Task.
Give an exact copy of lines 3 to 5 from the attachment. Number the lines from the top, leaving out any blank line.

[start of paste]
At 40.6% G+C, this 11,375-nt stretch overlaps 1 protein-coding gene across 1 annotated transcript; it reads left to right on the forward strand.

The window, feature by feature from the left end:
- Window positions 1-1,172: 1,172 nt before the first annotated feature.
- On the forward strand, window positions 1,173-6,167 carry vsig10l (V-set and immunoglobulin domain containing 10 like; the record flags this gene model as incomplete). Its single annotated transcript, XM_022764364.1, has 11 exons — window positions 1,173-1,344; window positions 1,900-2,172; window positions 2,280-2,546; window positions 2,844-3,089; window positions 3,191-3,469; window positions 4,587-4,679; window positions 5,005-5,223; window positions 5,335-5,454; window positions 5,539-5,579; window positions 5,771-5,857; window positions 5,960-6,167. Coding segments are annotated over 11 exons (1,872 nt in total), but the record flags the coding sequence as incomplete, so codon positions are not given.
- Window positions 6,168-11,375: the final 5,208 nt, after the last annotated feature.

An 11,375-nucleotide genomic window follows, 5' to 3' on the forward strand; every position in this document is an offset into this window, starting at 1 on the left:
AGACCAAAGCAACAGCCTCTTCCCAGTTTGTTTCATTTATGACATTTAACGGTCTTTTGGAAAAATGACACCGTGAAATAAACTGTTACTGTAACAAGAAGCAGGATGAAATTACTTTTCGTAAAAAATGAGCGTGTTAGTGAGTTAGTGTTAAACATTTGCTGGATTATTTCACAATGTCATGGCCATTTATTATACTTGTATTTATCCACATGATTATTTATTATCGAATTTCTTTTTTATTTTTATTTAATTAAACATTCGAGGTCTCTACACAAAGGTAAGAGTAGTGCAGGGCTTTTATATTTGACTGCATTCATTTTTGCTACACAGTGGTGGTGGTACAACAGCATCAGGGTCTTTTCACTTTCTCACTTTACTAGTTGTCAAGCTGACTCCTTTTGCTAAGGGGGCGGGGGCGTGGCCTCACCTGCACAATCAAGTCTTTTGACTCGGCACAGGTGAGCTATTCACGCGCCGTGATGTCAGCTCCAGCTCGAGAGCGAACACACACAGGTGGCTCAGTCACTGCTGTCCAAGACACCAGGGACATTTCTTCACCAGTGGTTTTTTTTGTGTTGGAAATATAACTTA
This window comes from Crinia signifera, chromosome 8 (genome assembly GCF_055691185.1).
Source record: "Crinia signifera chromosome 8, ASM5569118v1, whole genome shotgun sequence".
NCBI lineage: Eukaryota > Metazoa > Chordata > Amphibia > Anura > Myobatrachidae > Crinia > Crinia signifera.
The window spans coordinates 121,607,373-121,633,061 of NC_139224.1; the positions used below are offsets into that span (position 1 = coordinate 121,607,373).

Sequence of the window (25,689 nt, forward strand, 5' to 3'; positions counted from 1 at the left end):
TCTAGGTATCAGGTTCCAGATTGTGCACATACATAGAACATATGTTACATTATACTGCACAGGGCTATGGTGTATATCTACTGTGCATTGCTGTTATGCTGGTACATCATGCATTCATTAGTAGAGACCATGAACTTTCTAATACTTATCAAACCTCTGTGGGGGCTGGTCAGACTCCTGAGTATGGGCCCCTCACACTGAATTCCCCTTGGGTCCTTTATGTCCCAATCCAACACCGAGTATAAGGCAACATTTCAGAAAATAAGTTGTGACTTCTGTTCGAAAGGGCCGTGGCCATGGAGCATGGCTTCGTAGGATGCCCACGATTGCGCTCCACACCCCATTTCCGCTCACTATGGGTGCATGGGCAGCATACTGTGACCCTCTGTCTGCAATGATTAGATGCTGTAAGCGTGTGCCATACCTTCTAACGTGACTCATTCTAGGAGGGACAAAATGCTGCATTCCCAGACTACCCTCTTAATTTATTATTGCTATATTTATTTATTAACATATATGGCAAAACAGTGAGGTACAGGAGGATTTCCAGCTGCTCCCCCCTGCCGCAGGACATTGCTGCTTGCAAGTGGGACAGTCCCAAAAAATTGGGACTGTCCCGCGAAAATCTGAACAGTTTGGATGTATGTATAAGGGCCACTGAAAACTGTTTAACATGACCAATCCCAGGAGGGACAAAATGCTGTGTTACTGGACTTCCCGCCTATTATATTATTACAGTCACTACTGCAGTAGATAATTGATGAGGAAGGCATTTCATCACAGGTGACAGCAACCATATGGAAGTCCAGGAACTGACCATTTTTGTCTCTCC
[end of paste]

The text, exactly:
- Window positions 1-1,172: 1,172 nt before the first annotated feature.
- On the forward strand, window positions 1,173-6,167 carry vsig10l (V-set and immunoglobulin domain containing 10 like; the record flags this gene model as incomplete). Its single annotated transcript, XM_022764364.1, has 11 exons — window positions 1,173-1,344; window positions 1,900-2,172; window positions 2,280-2,546; window positions 2,844-3,089; window positions 3,191-3,469; window positions 4,587-4,679; window positions 5,005-5,223; window positions 5,335-5,454; window positions 5,539-5,579; window positions 5,771-5,857; window positions 5,960-6,167. Coding segments are annotated over 11 exons (1,872 nt in total), but the record flags the coding sequence as incomplete, so codon positions are not given.
- Window positions 6,168-11,375: the final 5,208 nt, after the last annotated feature.